FIDO Alliance And W3C Bring 'WebAuthn' For Password-Free Authentication

Since we know that username and password combination isn't secure, there have been attempts to improve the irreplaceable authentication process.

From captcha to two-step login, we want to be more secure than ever when trying to log in into our accounts.

The World Wide Web Consortium (W3C) and FIDO Alliance have announced that method called 'WebAuthn' or "Web Authentication", has been promoted to the Candidate Recommendation stage. This is the penultimate stage in the web standards process.

What WebAuthn does, is allowing web browsers to use hardware authentication devices plugged or built inside the system - USB, Bluetooth or NFC - and expose them to websites on the web. These hardware enable users to provide their identity to those websites, without having to input their usernames and passwords.

Also with With WebAuthn-enabled browsers and sites, users can sign in using both integrated biometric hardware (such as fingerprint and facial-recognition systems) and other external authentication systems

WebAuthn system is a credential management API, built on FIDO's previous specification in 2014, called the Universal Authentication Factor (UAF).

The specification for UAF fell short, and it seems there was never a real push to have the necessary functionality added to major browsers/ Developers that wanted to implement it were required to create a workaround due to the lack of native support. There are also little reference to make UAF work properly on Android and iOS devices.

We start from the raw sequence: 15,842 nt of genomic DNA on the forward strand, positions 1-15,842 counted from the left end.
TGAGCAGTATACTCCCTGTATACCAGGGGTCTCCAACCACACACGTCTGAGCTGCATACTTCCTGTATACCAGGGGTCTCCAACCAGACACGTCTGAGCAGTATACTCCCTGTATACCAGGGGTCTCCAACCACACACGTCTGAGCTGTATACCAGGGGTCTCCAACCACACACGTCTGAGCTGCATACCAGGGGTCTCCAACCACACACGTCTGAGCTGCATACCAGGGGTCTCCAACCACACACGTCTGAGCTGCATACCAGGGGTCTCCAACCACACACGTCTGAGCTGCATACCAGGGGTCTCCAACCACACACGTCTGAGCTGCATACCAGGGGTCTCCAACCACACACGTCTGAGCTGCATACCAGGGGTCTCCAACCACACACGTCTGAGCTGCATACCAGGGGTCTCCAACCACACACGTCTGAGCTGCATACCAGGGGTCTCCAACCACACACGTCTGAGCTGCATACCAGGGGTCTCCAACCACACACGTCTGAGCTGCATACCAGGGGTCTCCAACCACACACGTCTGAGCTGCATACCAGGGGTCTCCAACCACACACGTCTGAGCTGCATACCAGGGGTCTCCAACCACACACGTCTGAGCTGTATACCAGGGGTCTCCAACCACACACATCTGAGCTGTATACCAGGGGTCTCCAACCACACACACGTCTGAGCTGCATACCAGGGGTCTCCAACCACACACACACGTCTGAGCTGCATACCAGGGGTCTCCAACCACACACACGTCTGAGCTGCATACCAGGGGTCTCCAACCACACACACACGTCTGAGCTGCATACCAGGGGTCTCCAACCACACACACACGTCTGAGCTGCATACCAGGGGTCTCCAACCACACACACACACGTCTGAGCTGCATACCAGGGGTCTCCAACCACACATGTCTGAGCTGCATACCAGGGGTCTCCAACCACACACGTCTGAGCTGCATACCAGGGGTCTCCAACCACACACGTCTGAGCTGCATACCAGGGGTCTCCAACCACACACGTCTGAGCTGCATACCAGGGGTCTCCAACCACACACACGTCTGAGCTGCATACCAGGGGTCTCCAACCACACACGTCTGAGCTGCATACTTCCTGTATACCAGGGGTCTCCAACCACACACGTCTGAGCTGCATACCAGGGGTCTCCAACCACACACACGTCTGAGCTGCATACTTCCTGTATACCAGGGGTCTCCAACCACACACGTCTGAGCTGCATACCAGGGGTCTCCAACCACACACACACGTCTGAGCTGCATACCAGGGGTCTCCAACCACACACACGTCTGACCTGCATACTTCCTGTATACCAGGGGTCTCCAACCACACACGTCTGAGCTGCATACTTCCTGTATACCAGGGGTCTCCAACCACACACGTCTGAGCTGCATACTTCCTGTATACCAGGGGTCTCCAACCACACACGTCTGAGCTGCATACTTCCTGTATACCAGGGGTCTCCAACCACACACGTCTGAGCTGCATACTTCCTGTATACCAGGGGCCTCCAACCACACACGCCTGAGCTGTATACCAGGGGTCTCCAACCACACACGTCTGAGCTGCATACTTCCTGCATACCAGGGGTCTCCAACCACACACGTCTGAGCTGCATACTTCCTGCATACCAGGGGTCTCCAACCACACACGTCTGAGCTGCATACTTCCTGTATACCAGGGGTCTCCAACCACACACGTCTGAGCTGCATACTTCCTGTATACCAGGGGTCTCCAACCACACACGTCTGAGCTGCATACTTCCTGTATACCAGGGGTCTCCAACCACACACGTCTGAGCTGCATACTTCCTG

But WebAuthn that has a similar approach, is different as it is fairly easy to implement in practice.

Microsoft, Google, and Mozilla have all committed to supporting WebAuthn. What this means, WebAuthn has strong backing from major browser vendors.

Here, the widespread of the adoption should allow the use of passwordless authentication to be more useful than ever, and also more practical.

The advantage of WebAuthn is that, no user credentials have to leave the browser, and no username and passwords combination is needed. Its API relies on strong cryptographic principles and asymmetric encryption.

What's more, it's also designed to be versatile. For example, it supports more than just a wide range of authentication factors, covering not just biometrics and hardware authenticators. It's designed to also include PINs and even more basic tests that merely verify that a user is present, without any indication who the user is.

This should provide a very strong protection against phishing or man-in-the-middle attacks.

When considering security, most issues like with the implementation of the WebAuthn specification by developers. If a developer doesn’t check for things like replay attacks or making sure that the authenticator hasn’t been compromised in some ways, then attacks are still possible. Most concerns regarding the authenticator and manufacturer can be mitigated if the developer is careful.

The big step up that WebAuthn introduces, is a biometric multi-factor authentication based on "something a user is."

In most cases if not all, a user has things that are unique to them. Like their voice, fingerprint or retina. Since many smartphones provide their own sensors to read these, WebAuthn allows people to manage their credentials on the web, using their own unique traits.

WebAuthn won't be ending username and password combination, as they are still the de facto way for authentication. But it can certainly create the infrastructure needed before it can really be replaced.